…Tazzie was 190 pounds pre-amp and had both her knees repaired by ECR and she did fine even as a tripawd.
If a TPLO goes wrong there can be serious side effects to the dog including broken metal implants, infection in the bone or at the screw site or even OSA at…
…implant. If an ECR goes wrong you may just have a loose knee.
Some surgeons have very strong opinions on this matter and many would say that a TPLO is always best. I do not agree with this for all dogs and money is certainly a concern because a TPLO is twice the cost of a lateral suture (ECR)…
If your regular vet who knows your dog feels that a TPLO is better for Frankie then I would take that into account.
…you said, she knows TRIPAWDS!! I'm gonna call first thing tomorrow!!
Everything I've read, and even from the links you gave me from her, TPLO is pretty much a necessity for a dog like Frankie. She really explained things so well in the link and why the likelihood of the ERC or lateral
…both of his cruciates and it took my brother a while to figure out what was going on, so the wounds were old. He had both repaired 6 months ago via TPLO and he's doing great. For what that's worth, there's that.
And don't forget about Helping Hands - Lori Pasternak does treat torn cruciates and
…AND AS TOUGH AS THEY COME.
He's approximately 4 - 5 yrs ...rescue...no idea of why amputation.
My Vet says because of "who he is", TPLO is best way.
She, herself, does ECR (not sure of right name) but she has concerns that as a very actice tripawd it won't hold.
…are out of my fiancial ability, but she would "work with me". She doesnw do TPLO. So far I haven't found an Ortho Surgeon for the TPLO who woukd "work with me"
IF TPLO is out of the question.....
Would it be almost "useless" to try the ECR knowr that according to her, it
…would you not fix the ACL? The price for a lateral suture repair is probably not much more than for an amputation. A TPLO repair costs more but will fix the problem. Even if you did nothing but rehab the knee would eventually scar up and the dog could walk but with a
…where her oncology team and listed the expertise of their surgeon who confirmed that it was, in fact, a CCL rupture.
Initially, she recommended a tplo as that really is the gold standard surgery for that type of injury. It makes the knee much more stable and, from what I understand, is an easier…
…recovery than just a regular old repair. That said, Izzy was already an old dog and wasn't super active. The tplo surgery was also far more expensive then doing the "low rent" repair. After talking it over multiple times with the surgeon, she agreed to do the…
…basic repair surgery which, in a younger or more active dog, would have higher risk of failure than the tplo. She did warn me that the recovery would be more difficult, which seems completely counter-intuitive, but proved true. Izzy had an easier time…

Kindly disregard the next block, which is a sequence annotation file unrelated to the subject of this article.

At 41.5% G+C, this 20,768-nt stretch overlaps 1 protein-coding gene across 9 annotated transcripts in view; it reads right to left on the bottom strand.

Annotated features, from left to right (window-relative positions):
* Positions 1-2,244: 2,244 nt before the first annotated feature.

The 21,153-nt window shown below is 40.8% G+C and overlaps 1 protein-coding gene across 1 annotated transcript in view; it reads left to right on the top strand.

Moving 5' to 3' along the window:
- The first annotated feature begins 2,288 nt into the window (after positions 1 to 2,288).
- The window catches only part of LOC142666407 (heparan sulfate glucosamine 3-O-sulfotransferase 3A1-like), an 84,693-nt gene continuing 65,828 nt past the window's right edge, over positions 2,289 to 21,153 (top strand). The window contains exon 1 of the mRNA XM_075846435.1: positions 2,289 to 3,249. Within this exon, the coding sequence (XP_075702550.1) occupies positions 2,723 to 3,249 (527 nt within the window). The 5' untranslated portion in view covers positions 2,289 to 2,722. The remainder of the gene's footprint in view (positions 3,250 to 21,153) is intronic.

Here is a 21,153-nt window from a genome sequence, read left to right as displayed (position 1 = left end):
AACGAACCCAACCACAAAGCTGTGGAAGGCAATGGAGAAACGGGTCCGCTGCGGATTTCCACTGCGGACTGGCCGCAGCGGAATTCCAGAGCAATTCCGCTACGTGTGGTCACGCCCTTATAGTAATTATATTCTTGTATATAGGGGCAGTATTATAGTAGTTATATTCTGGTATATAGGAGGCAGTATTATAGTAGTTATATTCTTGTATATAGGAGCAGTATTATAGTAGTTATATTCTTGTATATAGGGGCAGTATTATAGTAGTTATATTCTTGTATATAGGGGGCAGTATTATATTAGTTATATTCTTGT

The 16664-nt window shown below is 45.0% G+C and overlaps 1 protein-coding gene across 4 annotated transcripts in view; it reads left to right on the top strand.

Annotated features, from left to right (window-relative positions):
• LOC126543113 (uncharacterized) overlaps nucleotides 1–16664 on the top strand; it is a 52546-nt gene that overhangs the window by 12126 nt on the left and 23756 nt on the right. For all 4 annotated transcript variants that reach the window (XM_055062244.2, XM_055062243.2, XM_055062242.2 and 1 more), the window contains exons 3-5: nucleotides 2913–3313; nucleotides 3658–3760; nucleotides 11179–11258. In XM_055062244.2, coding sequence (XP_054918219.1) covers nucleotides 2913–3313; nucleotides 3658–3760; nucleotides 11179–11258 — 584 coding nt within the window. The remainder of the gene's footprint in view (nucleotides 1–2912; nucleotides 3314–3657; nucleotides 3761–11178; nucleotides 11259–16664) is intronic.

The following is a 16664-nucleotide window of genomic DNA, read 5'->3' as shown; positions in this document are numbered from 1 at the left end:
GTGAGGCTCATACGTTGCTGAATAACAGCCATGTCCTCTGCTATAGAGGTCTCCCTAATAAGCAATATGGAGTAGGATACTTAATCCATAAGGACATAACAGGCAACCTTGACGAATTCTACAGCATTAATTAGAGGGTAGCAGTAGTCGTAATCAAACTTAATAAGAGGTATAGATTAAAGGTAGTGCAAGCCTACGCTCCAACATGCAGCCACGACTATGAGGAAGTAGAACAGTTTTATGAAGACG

…with her amputation then with the knee repair and supposedly, the TPLO would have been a smoother recovery.
Cissy can still enjoy life on three legs, even with a knee repair, but she will need help with walking and…
…further if you wish or answer any questions you have. I don't know how old Cissy is but that might impact which repair you should choose. The tplo is supposed to be a fairly straightforward recovery but Cissy will definitely need some help for a little while.
We are here to help! Wishing you
…in the knees and that she had a partial or complete tear of the ccl. He said we could try anti-inflammatories and if it helped, then consider a tplo procedure. If not, we might have to discuss euthanasia. Cissy weighs 62 lbs and my parents have various health problems and cant possibly help her
…house yesterday wore her out a bit. She's just as chipper today, but no where near as hyper (thank goodness). I learned my lesson with her first TPLO that she is not to be trusted as far as what she is and isn't ready to do. She's not my first cane corso, but she definitely takes the whole
…was pretty blunt that the tumor was going to break though the skin sooner or later. The largest part was growing right under scar tissue from the TPLO and subsequent removal surgery, so weak skin which already was being stretched very, very thin. Once that happened, she would not only be in a lot
…was likewise puzzled. We continued with the meds and threw in some antibiotics (the same ones she was sensitive to when she had the infection post TPLO in that left a few years prior).
We took her back to the surgeon who did her first successful TPLO (and the successful TPLO of our last mastiff…
…dismissed the osteomyelitis. A chronic infection couldn't get that severe that fast - and the lesion wasn't anywhere near where her original TPLO had been removed. He agreed to admit her, open up the area and take cytology sample to get to the on-site path for a quick check for blastocytes to